This is a simple peer conference sheet that I would use time and time again in my classroom with good success in order to help promote student engagement, collaboration, and improve writing. I have also included a teacher tip sheet with some pointers for a more successful implementation.
Though this was originally created for use with a personal narrative, the items on the list, from which the student author is to circle their greatest area of need for their partner to help him or her tackle, can easily be revised to fit the nature of the assigned writing piece (expository, poetry, etc.).
By simply replacing a few words on this resource, this sheet can also be modified to fit a teacher/student conference as well.
Peer conferencing is a VERY powerful tool in the classroom, but it's definitely not something I to just throw out there without any modeling. Without strong examples given for what a successful writing conference should look like/sound like, conferences will most likely result in surface level thinking with little progress gained.
How would I do it? Well, I always took a few minutes to brainstorm with students the benefits of peer conferences for their writing, as well as go over some characteristics of how good peer conferences might look and sound. Then, I would grab a student or two and demonstrate a few examples of peer writing conferences in action--the most powerful demonstrations, of course, were always the WHAT NOT TO DO during a peer conference, and these were also the examples that usually spawned quite a few belly laughs in the classroom, too. ;-) The modeling and such sounds like a lot to do, but it's not! In fact, it's a time saver and fun, too! It will make a HUGE difference in student engagement, and it will help lead to the successful outcomes you are seeking.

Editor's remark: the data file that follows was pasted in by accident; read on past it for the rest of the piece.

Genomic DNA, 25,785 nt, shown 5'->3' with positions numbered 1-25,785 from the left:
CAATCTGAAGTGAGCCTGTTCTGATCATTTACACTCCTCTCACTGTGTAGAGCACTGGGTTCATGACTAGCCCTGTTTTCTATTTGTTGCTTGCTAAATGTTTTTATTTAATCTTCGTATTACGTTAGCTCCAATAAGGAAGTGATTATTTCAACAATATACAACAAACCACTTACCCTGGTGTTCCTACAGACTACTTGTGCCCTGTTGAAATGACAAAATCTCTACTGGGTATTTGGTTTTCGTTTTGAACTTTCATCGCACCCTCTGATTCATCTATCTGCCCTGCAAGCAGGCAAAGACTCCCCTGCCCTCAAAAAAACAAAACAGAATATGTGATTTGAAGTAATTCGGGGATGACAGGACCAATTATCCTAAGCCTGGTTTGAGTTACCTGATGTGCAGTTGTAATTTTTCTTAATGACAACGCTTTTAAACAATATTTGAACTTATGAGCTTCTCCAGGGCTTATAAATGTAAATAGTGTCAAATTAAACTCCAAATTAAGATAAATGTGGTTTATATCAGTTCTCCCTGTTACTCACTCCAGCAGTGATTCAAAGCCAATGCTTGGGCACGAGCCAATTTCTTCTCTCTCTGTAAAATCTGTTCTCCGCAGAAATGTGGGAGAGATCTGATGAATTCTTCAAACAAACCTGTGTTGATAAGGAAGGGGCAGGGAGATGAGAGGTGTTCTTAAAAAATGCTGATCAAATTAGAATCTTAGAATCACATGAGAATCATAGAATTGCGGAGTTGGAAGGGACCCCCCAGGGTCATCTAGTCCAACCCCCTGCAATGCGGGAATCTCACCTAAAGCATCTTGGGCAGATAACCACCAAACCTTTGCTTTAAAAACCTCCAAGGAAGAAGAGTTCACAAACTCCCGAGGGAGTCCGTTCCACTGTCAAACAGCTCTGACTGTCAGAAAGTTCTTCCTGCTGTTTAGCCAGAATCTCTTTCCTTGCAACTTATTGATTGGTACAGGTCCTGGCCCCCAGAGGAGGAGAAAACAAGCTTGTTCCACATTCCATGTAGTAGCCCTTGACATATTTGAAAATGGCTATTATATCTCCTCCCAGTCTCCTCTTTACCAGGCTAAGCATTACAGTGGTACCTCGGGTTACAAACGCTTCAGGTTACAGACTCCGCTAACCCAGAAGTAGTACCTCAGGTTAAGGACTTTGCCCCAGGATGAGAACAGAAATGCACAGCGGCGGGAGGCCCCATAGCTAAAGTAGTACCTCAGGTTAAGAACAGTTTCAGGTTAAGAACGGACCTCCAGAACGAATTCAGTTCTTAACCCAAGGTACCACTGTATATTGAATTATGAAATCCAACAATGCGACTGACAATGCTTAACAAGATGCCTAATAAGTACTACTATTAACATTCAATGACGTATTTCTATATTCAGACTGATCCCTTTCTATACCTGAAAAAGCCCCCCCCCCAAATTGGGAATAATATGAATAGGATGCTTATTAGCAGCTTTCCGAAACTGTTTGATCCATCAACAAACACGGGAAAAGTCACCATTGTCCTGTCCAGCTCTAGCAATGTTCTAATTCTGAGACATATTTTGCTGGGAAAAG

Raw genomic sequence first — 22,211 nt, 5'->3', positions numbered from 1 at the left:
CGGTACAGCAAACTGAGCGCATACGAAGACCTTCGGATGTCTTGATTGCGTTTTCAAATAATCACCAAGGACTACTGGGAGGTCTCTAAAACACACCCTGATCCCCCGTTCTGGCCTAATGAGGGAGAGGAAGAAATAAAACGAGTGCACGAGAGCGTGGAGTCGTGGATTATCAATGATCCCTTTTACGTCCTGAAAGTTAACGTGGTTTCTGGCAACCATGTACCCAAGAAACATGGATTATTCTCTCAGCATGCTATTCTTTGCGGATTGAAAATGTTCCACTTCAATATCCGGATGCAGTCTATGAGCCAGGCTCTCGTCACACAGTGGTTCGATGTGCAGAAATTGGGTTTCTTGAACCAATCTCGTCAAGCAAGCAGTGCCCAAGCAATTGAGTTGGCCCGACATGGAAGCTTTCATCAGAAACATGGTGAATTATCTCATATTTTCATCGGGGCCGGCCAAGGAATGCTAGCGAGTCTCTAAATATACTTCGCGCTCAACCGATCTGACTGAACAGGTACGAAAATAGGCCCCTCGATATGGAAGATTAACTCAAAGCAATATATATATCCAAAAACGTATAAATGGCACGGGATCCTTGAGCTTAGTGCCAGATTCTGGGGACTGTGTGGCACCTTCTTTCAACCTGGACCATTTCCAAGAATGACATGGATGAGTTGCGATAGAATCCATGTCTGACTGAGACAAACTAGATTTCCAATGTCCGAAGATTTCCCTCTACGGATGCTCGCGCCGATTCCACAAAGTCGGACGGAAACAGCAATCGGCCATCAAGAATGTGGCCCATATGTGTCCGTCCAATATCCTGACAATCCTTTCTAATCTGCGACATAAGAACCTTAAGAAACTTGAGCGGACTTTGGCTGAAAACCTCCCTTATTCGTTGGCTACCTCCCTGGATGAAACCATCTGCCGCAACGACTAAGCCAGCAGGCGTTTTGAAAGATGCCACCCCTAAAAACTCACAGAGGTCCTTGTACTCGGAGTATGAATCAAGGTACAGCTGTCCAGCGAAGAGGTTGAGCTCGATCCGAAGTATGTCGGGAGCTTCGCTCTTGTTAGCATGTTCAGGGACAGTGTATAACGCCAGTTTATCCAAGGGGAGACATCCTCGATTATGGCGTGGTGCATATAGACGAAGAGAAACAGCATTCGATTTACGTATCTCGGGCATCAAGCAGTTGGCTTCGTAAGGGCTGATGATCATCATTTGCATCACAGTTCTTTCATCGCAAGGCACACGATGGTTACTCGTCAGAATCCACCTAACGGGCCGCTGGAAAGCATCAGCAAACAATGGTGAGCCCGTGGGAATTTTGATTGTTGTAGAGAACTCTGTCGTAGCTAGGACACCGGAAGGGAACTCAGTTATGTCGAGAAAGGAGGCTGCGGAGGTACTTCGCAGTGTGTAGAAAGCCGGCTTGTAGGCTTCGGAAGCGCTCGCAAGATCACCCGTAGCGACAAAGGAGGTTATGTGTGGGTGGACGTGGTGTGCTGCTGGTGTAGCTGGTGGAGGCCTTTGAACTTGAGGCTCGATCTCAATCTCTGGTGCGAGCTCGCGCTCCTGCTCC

I hope you find this as an easy-to-use resource that brings great results for you and your students! I find that most success with resources such as these come from the repetition of use. Don't just use this once and then put it away for the year! Allow students to have the opportunity to become familiar with the process and build confidence in what they are doing! Sometimes, that repetition can make all the difference in the world...